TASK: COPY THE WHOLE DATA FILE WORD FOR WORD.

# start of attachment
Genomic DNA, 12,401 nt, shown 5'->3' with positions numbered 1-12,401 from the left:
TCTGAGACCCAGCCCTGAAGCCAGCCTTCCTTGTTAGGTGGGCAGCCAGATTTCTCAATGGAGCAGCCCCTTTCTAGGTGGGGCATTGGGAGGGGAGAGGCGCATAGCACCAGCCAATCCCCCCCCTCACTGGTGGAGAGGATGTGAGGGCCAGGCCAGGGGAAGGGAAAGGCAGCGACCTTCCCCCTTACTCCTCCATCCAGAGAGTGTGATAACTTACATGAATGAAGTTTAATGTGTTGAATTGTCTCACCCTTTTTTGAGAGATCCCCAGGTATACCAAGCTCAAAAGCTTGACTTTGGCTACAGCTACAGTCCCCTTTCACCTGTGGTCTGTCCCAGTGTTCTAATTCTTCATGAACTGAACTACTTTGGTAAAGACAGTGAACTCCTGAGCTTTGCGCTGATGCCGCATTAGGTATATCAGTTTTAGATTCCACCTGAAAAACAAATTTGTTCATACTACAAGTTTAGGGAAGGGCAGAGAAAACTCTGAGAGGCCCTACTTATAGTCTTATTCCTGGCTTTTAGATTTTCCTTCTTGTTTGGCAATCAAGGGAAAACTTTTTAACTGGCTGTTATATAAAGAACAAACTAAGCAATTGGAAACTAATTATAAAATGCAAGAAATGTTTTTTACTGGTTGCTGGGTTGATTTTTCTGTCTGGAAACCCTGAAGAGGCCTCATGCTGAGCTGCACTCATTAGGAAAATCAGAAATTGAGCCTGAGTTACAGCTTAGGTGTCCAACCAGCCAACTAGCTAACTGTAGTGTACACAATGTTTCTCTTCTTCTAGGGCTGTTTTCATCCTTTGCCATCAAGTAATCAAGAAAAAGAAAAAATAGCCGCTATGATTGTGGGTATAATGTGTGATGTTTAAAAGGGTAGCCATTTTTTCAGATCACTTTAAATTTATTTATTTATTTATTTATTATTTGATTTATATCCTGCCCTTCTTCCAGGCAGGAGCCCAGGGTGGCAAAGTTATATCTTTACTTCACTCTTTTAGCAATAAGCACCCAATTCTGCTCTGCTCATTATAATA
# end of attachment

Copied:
Genomic DNA, 12,401 nt, shown 5'->3' with positions numbered 1-12,401 from the left:
TCTGAGACCCAGCCCTGAAGCCAGCCTTCCTTGTTAGGTGGGCAGCCAGATTTCTCAATGGAGCAGCCCCTTTCTAGGTGGGGCATTGGGAGGGGAGAGGCGCATAGCACCAGCCAATCCCCCCCCTCACTGGTGGAGAGGATGTGAGGGCCAGGCCAGGGGAAGGGAAAGGCAGCGACCTTCCCCCTTACTCCTCCATCCAGAGAGTGTGATAACTTACATGAATGAAGTTTAATGTGTTGAATTGTCTCACCCTTTTTTGAGAGATCCCCAGGTATACCAAGCTCAAAAGCTTGACTTTGGCTACAGCTACAGTCCCCTTTCACCTGTGGTCTGTCCCAGTGTTCTAATTCTTCATGAACTGAACTACTTTGGTAAAGACAGTGAACTCCTGAGCTTTGCGCTGATGCCGCATTAGGTATATCAGTTTTAGATTCCACCTGAAAAACAAATTTGTTCATACTACAAGTTTAGGGAAGGGCAGAGAAAACTCTGAGAGGCCCTACTTATAGTCTTATTCCTGGCTTTTAGATTTTCCTTCTTGTTTGGCAATCAAGGGAAAACTTTTTAACTGGCTGTTATATAAAGAACAAACTAAGCAATTGGAAACTAATTATAAAATGCAAGAAATGTTTTTTACTGGTTGCTGGGTTGATTTTTCTGTCTGGAAACCCTGAAGAGGCCTCATGCTGAGCTGCACTCATTAGGAAAATCAGAAATTGAGCCTGAGTTACAGCTTAGGTGTCCAACCAGCCAACTAGCTAACTGTAGTGTACACAATGTTTCTCTTCTTCTAGGGCTGTTTTCATCCTTTGCCATCAAGTAATCAAGAAAAAGAAAAAATAGCCGCTATGATTGTGGGTATAATGTGTGATGTTTAAAAGGGTAGCCATTTTTTCAGATCACTTTAAATTTATTTATTTATTTATTTATTATTTGATTTATATCCTGCCCTTCTTCCAGGCAGGAGCCCAGGGTGGCAAAGTTATATCTTTACTTCACTCTTTTAGCAATAAGCACCCAATTCTGCTCTGCTCATTATAATA